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Amidst Maine’s rebuilding challenge, there is hope

December 12, 2014 Columns, Your Phil of Hoops No Comments

CHESTNUT HILL, Mass. – The long road back for Maine has started, and it has been challenging and at times quite painful. It’s not going to be an easy road back to relevance and contention. Along the way, though, there is reason for hope, and that was evident in a few ways Thursday night when the Black Bears lost at Boston College.

The fall from relevance in America East was a steep one for Maine. In 2010-11, they started off conference play at 8-1 and looked well on their way to the top seed in the conference tournament. The bottom fell out quickly, though, as they then lost six in a row before losing to Hartford in the quarterfinals of the conference tournament. They never won more than six conference games after that, and Ted Woodward was let go as head coach after last season. In his place is Bob Walsh, who had a great run at Rhode Island College.

The cupboard isn’t bare, which is a bit surprising considering the prior coach didn’t voluntarily leave, as oftentimes it is in those situations that a new head coach would have good talent right away. Walsh and his staff scrambled to get Aaron Calixte late, and he has already stepped in to settle the point guard spot as he has started seven of their nine games. He and Shaun Lawton, who was going to transfer but then decided to stay, are a good starting point along with Zarko Valjarevic, who can shoot with the best of them but started the season in a slump. There is talent up front with junior Till Gloger and sophomore Marko Pirovic, who missed Thursday night’s game due to injury. While it certainly isn’t as much talent as, say, Stony Brook or Albany have, it’s enough to compete and win some games while building for the future.

Maine has given Calixte the ball to run the show, and it’s likely his show to run for four years. He’s been up and down like pretty much any freshman, but good on the whole. He’s played in a lot of big games before college so the stage isn’t the biggest adjustment.

“My coach from day one has believed in me,” said the freshman guard, who grew up in nearby Stoughton, Mass. “He gave me the confidence and put the ball in my hand, and I’m trying to take advantage of that and play with everything I can.”

The staff, as well as veterans like Lawton, have worked with Calixte on the adjustment to college. As much as anything, it’s about how he’s gone from being the veteran in high school to now being the newcomer in college. He’s playing well, with more assists than turnovers in a very road-heavy slate thus far, but numbers aren’t the biggest thing they need.

“He’s still not entirely comfortable taking control, and I think that takes time,” said Walsh. “We keep talking to him about it, and his teammates are comfortable with him leading out there, but it’s all new to him.”

Getting non-conference home games is always difficult for a school like Maine, and this year the difficulty translated into just three of them. Two are already in the books, with one more to come in the midst of America East play. That means it’s been a road-heavy slate, making the challenge a bit tougher at first.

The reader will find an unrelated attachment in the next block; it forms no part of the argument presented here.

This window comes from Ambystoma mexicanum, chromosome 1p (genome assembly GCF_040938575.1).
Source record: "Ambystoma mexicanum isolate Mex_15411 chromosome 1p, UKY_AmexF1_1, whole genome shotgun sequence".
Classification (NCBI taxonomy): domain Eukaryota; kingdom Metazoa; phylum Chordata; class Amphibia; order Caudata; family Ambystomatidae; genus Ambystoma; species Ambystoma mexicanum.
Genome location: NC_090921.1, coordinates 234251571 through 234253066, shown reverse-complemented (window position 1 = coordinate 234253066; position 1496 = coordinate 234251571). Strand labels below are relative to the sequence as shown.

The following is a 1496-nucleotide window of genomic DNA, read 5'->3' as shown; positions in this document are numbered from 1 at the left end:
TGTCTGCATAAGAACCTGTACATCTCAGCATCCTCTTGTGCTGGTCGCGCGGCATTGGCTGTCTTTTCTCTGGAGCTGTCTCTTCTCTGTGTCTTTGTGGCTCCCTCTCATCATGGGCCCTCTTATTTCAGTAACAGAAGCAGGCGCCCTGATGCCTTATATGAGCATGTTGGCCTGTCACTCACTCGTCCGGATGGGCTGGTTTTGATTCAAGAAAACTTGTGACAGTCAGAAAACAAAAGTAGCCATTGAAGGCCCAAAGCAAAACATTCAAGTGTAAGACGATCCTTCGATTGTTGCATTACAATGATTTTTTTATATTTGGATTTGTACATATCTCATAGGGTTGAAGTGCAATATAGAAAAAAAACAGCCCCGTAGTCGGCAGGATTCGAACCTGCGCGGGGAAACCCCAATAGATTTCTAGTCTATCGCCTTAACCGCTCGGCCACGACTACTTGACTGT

There’s no question that the defensive end is where this team has the most room for improvement. Opponents are shooting over 53 percent from the field on the season, and that included Thursday night with the Eagles being a little under 54 percent. While there’s plenty of room to improve in the halfcourt, the Black Bears did themselves no favors with 17 turnovers, many of the live-ball variety that led to easy BC baskets.

“Our offense made their offense better, because some of that shooting percentage – them shooting 54 percent – is us giving them the ball and then running down on a three-on-one and dunking it,” said Walsh. “A few times our defense didn’t have a chance to stop them. We’ve got to do a better job taking care of the basketball.”

One thing that made Walsh attractive for the job is that he can recruit New England very well. He has been a constant presence in New England gyms for a long time now and has an eye for talent. Add in his staff, led by Matt O’Brien, who he snagged away from conference rival Vermont, and they have a great start on recruiting here. Thus far, that is showing up on the bottom line, as the Black Bears signed three players in the early period who should all help right away. Two of them, guard Lavar Harewood and forward Ilija Stojilkovic, are in the New England prep ranks, while Devine Eke could be the best of them and is doing a post-graduate year at the Robinson School in his native New Jersey.

That being said, talent wasn’t the biggest problem during the late years of Ted Woodward’s tenure. The Black Bears had plenty of talent, but watched a lot of it walk out the door before their careers ended, including a big exodus after the 2012-13 season that basically sealed the prior staff’s fate. This new staff started out well by getting Lawton to decide to stay after he was ready to leave, and there seems to be some new energy around the program right now.

The challenge is a big one for the staff and the players. It won’t happen quickly, and they know it, so enjoying the process with things like a competitive spirit – something Walsh said he took as a positive from Thursday night’s game – is a key while they get better and rebuild. Acquiring a winning mentality, another thing Walsh said he thinks is changing, takes time. There is, however, some reason for hope early on.

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